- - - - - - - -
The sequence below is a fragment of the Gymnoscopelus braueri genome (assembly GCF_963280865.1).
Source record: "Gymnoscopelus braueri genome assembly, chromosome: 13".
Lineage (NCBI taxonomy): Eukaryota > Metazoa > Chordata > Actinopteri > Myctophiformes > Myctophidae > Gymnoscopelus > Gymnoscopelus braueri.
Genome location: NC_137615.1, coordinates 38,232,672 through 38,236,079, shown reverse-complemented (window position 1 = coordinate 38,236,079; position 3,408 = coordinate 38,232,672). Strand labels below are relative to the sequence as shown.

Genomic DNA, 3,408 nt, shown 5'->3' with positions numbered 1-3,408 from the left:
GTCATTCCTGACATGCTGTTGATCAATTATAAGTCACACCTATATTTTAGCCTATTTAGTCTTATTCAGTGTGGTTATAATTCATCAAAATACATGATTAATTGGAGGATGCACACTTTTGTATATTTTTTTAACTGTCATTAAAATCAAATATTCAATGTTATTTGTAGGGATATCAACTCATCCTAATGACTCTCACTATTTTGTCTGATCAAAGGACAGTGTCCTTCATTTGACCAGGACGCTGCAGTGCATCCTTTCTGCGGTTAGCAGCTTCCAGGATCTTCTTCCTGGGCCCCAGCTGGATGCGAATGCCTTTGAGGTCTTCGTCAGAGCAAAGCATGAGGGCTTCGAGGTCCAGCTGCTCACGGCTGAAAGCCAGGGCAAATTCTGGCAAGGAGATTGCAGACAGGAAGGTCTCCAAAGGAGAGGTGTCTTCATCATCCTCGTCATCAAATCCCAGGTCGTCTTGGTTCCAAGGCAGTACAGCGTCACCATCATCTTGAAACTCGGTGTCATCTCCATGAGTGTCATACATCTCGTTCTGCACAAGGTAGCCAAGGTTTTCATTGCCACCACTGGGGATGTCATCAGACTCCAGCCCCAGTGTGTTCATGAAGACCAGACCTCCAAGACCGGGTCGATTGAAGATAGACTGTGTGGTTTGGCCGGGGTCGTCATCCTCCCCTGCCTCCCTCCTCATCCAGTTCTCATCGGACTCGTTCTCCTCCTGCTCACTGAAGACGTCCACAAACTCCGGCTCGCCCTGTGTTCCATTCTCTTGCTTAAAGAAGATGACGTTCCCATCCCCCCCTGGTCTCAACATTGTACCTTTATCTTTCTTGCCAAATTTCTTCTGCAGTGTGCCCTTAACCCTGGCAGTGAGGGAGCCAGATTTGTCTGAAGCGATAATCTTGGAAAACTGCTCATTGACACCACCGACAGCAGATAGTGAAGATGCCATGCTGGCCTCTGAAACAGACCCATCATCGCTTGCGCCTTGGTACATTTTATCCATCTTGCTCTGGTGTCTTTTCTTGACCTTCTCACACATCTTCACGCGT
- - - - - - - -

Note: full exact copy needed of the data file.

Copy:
The sequence below is a fragment of the Gymnoscopelus braueri genome (assembly GCF_963280865.1).
Source record: "Gymnoscopelus braueri genome assembly, chromosome: 13".
Lineage (NCBI taxonomy): Eukaryota > Metazoa > Chordata > Actinopteri > Myctophiformes > Myctophidae > Gymnoscopelus > Gymnoscopelus braueri.
Genome location: NC_137615.1, coordinates 38,232,672 through 38,236,079, shown reverse-complemented (window position 1 = coordinate 38,236,079; position 3,408 = coordinate 38,232,672). Strand labels below are relative to the sequence as shown.

Genomic DNA, 3,408 nt, shown 5'->3' with positions numbered 1-3,408 from the left:
GTCATTCCTGACATGCTGTTGATCAATTATAAGTCACACCTATATTTTAGCCTATTTAGTCTTATTCAGTGTGGTTATAATTCATCAAAATACATGATTAATTGGAGGATGCACACTTTTGTATATTTTTTTAACTGTCATTAAAATCAAATATTCAATGTTATTTGTAGGGATATCAACTCATCCTAATGACTCTCACTATTTTGTCTGATCAAAGGACAGTGTCCTTCATTTGACCAGGACGCTGCAGTGCATCCTTTCTGCGGTTAGCAGCTTCCAGGATCTTCTTCCTGGGCCCCAGCTGGATGCGAATGCCTTTGAGGTCTTCGTCAGAGCAAAGCATGAGGGCTTCGAGGTCCAGCTGCTCACGGCTGAAAGCCAGGGCAAATTCTGGCAAGGAGATTGCAGACAGGAAGGTCTCCAAAGGAGAGGTGTCTTCATCATCCTCGTCATCAAATCCCAGGTCGTCTTGGTTCCAAGGCAGTACAGCGTCACCATCATCTTGAAACTCGGTGTCATCTCCATGAGTGTCATACATCTCGTTCTGCACAAGGTAGCCAAGGTTTTCATTGCCACCACTGGGGATGTCATCAGACTCCAGCCCCAGTGTGTTCATGAAGACCAGACCTCCAAGACCGGGTCGATTGAAGATAGACTGTGTGGTTTGGCCGGGGTCGTCATCCTCCCCTGCCTCCCTCCTCATCCAGTTCTCATCGGACTCGTTCTCCTCCTGCTCACTGAAGACGTCCACAAACTCCGGCTCGCCCTGTGTTCCATTCTCTTGCTTAAAGAAGATGACGTTCCCATCCCCCCCTGGTCTCAACATTGTACCTTTATCTTTCTTGCCAAATTTCTTCTGCAGTGTGCCCTTAACCCTGGCAGTGAGGGAGCCAGATTTGTCTGAAGCGATAATCTTGGAAAACTGCTCATTGACACCACCGACAGCAGATAGTGAAGATGCCATGCTGGCCTCTGAAACAGACCCATCATCGCTTGCGCCTTGGTACATTTTATCCATCTTGCTCTGGTGTCTTTTCTTGACCTTCTCACACATCTTCACGCGT